Mac vs PC: Which is Better for Design?
The age-old question and argument among creative professionals: Mac or PC? When you’re starting out in the creative field, you will hear a lot of people tell you that you need to get a Mac laptop or desktop because that’s what all creatives use. There is some truth to that because a majority of designers do use the Mac set up for their work. This was because when graphic design had its digital revolution with the advent of the personal computer and advancing technology, the software was built primary for Mac’s operating system (OS). However, in today’s society, technology has come leaps and bounds in advancements that there is minute differences in PC and Mac capability. I say capability because sometimes the execution of certain updates and features are misguided to put it nicely (I’m looking at you Windows Vista)
In this article, I will go over both the pros and cons for both types of machines to help you make the best decision that works for you and what you want to do. This article isn’t about computer specs, which I have gone over basics in Design Discussions #3. Those specs on building your computer applies to both Mac and PC laptops or desktops.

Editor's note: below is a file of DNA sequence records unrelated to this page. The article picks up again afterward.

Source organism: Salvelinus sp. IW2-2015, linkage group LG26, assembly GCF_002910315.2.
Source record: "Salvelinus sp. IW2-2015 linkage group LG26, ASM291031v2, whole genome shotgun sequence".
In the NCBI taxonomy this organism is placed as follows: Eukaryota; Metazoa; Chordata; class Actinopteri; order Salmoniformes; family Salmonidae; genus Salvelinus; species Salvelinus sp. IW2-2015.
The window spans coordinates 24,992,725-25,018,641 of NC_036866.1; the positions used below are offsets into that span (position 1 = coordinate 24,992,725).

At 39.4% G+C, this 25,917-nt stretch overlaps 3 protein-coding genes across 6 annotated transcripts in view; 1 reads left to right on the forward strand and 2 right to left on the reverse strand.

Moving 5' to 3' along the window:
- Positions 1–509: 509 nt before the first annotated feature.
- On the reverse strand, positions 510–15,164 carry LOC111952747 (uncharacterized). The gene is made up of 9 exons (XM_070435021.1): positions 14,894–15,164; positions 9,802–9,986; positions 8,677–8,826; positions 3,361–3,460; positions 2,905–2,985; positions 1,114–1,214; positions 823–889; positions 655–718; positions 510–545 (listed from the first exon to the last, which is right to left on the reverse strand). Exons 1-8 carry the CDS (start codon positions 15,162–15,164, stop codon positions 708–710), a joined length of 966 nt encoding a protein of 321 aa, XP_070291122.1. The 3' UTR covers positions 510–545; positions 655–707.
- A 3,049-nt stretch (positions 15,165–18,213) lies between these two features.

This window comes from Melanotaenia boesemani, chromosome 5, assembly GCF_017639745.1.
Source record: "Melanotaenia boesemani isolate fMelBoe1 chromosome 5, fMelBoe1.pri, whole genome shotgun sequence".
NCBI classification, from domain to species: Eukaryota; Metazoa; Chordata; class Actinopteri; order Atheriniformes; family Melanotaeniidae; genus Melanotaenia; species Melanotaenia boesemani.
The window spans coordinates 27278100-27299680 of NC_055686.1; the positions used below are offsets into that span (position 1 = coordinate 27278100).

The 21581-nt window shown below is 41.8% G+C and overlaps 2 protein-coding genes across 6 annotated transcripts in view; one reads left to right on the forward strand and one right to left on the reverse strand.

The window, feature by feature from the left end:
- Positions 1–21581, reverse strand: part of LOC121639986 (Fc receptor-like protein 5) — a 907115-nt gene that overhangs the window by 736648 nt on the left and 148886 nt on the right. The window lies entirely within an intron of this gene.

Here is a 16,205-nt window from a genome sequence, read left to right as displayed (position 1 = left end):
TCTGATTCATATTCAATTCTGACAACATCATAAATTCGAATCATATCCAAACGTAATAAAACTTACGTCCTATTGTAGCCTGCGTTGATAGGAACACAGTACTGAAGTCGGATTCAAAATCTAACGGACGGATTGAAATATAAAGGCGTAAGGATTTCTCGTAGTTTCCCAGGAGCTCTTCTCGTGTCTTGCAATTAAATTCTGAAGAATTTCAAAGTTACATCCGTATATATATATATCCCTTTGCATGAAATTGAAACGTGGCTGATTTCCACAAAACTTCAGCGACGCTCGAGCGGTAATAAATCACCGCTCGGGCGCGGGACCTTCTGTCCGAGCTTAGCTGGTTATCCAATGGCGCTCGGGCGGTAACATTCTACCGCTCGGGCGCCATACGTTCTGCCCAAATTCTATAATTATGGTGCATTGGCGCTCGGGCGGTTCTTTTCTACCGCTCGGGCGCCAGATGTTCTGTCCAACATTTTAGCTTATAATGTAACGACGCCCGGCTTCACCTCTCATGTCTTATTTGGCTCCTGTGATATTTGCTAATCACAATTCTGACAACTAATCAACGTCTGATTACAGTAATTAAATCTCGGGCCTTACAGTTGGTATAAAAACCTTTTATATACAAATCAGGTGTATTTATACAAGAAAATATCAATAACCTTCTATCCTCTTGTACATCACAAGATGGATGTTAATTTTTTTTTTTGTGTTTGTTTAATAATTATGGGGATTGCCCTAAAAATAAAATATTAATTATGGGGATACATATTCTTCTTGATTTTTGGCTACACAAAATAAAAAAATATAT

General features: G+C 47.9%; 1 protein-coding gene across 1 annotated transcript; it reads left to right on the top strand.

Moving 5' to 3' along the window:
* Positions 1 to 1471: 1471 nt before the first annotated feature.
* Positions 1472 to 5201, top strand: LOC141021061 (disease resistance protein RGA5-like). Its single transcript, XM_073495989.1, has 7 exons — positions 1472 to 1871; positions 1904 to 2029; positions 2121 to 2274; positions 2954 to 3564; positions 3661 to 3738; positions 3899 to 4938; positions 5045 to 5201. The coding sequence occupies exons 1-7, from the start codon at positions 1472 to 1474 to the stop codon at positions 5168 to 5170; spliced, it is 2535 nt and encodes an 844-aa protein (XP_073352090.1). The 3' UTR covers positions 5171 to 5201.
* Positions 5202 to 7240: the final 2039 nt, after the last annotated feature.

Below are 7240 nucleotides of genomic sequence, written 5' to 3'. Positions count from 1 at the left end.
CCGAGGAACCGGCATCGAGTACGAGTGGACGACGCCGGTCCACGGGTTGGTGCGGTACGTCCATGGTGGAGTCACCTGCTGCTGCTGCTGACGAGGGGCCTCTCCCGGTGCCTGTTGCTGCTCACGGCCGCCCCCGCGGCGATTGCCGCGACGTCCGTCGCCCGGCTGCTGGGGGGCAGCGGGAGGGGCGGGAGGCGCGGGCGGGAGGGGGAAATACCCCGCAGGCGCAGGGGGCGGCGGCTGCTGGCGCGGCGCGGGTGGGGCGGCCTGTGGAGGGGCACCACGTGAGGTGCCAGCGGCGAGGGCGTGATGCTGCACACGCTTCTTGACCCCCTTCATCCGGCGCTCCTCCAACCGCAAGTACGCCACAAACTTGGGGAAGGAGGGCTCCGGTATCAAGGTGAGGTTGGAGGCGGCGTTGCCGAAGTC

I grew up on PCs long before I ever did any design work and so that familiarity with that OS was nice because no matter what programs I had to learn for graphic design, I wouldn’t have to adapt to a new OS and different work flow. I was dead set against Macs because I was never really exposed to them, and we all want to stick with what we know. However, when I got my first graphic design job, my mentor would always jokingly tell me that I need to get a Mac and not use a PC. I even use a 27” iMac at my design job. It is a very nice machine but after working on both PC and Mac, I can tell you from experience, you can do quality work on either, so don’t be bullied or peer pressured into getting a machine you’re not comfortable with. My dad always used to say, “it’s a poor craftsman who blames his tools,” which is the crux of the whole debate on superior quality. Whatever computer you decide to go with is just a tool to help you master your craft of design.